Russia’s increased military presence in the MENA region was also functional to some of its economic goals, notably boosting its arms exports. Between 2015 and 2017, the MENA region became the second largest market for Russian arms exports after the Asia-Pacific region (Borisov, 2018). In addition to the long-standing arms deals with Algeria (the third largest importer of Russian weapons worldwide), Moscow signed lucrative supply contracts with Egypt and Iraq. It sold the S-300 air defence system to Iran and could soon start exporting state-of-the-art equipment to new purchasers, Turkey and Saudi Arabia in particular.

From an economic perspective, Russia’s energy diplomacy has been perhaps the most successful aspect of its regional policy. In December 2016, Moscow reached a deal with Saudi Arabia and other OPEC countries to curb oil production. This led to a rise in the oil price (from around $30 to over $70 a barrel) and allowed the stabilisation of the Russian economy, which is heavily dependent on oil exports. Moreover, the rich Gulf States have started to make significant investments in the Russian economy, which was a key goal of Russian policy following Western financial sanctions. In late 2016, at a difficult time for the Russian economy, the Qatar Investment Authority (together with commodities trader Glencore) acquired a 19.5% stake in Russia’s largest oil company Rosneft for $12 billion (Nakhle, 2018). More recently, Saudi government officials announced their aim to acquire a 30% stake in Russia’s second liquefied natural gas project in the Arctic, which is worth $25.5 billion (Foy, 2018a).

Deals in the fossil fuel sector are compounded by active nuclear energy diplomacy. Russian regional involvement in the nuclear sector began with the construction of the Bushehr plant in Iran. In 2010, Russian state company Rosatom was awarded a contract to build a nuclear power plant in Turkey. In 2014, it won a tender to build another plant in Jordan. Finally, in 2017 Rosatom signed a deal to build four reactors in Egypt and is currently in talks with the Saudi government for future projects (Nakhle, 2018, p. 34). Russia’s confident bearing in the MENA region has encouraged some of its major companies to operate in areas where other actors have been reluctant to venture, as shown by Rosneft’s deals in the Iraqi autonomous region of Kurdistan (Foy, 2018b) [1].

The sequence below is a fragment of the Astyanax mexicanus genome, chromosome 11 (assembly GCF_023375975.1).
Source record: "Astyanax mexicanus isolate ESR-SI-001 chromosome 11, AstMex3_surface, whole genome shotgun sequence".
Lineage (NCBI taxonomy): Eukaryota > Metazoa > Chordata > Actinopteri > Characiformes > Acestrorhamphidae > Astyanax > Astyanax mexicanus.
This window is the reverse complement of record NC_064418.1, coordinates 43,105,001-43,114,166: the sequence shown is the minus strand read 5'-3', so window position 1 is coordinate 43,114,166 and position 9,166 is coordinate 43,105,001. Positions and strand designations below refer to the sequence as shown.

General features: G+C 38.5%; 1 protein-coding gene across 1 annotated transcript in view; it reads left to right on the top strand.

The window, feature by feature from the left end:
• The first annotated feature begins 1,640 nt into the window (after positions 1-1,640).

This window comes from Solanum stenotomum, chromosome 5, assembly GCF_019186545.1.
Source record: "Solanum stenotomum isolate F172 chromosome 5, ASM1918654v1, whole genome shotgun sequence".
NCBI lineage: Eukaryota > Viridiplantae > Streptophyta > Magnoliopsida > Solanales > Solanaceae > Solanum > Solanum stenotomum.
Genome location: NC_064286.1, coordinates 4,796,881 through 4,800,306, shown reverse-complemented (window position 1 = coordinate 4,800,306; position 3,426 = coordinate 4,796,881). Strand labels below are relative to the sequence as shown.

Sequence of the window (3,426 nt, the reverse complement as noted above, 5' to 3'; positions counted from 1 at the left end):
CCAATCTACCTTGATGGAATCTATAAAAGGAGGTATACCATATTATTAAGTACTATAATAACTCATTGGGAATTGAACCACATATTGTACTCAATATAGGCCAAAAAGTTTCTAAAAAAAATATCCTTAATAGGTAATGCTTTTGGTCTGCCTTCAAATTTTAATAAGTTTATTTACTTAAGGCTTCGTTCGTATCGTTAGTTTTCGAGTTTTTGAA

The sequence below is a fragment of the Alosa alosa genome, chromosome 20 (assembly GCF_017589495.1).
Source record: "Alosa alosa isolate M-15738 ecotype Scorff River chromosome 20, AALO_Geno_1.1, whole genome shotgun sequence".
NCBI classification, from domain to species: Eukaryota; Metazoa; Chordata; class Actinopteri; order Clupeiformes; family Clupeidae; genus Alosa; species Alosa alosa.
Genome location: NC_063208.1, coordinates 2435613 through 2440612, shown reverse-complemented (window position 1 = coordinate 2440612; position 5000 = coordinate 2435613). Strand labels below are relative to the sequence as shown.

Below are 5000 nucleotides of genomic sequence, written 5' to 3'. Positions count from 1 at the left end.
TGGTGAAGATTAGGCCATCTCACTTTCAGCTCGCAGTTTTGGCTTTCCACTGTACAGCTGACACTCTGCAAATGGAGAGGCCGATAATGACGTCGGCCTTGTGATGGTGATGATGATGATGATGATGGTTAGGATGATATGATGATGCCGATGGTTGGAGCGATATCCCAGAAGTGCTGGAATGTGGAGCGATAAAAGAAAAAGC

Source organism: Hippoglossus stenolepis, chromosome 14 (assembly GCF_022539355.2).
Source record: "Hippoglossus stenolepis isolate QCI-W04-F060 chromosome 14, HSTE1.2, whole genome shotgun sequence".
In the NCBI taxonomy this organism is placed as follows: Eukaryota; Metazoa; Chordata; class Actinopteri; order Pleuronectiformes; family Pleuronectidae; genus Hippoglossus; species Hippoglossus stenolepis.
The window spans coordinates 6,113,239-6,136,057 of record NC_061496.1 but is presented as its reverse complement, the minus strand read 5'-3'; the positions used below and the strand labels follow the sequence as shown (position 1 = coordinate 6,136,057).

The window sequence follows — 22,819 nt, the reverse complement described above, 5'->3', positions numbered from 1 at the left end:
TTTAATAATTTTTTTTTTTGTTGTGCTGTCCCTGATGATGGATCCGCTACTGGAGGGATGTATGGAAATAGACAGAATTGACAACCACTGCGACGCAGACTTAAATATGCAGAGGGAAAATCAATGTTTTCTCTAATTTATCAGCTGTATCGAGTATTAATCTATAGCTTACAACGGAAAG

The breadth of Russia’s regional economic partners reflects the nature of its diplomacy, which is ready to engage with nearly all local actors. Although the Russian intervention in Syria practically benefitted a coalition perceived as “Shiite” by many (Assad-Iran- Hezbollah), Russia has avoided entering into fully-fledged alliances with any regional actor. Moscow has been very skilful at navigating regional fault lines. In Syria, it has profiled itself as the lead negotiator in a format that includes countries as different as Turkey and Iran (Mühlberger, 2017). It followed a similar approach later in Libya, where it first strengthened its contacts with the faction led by Khalifa Haftar, and then invited all the main actors for talks in Russia (Stepanova, 2018). Russia has good working relations with opposed actors, such as Israel and Saudi Arabia on one side and Iran and Qatar on the other. This posture has allowed the Kremlin to profile itself as a credible interlocutor and even as a potential mediator in broader regional politics (Barmin, 2018). This is particularly relevant at a time when the US has taken controversial steps (such as moving its embassy in Israel to Jerusalem, or overtly siding with Saudi Arabia in its disputes with Qatar and Iran) that discredit its image as an impartial broker.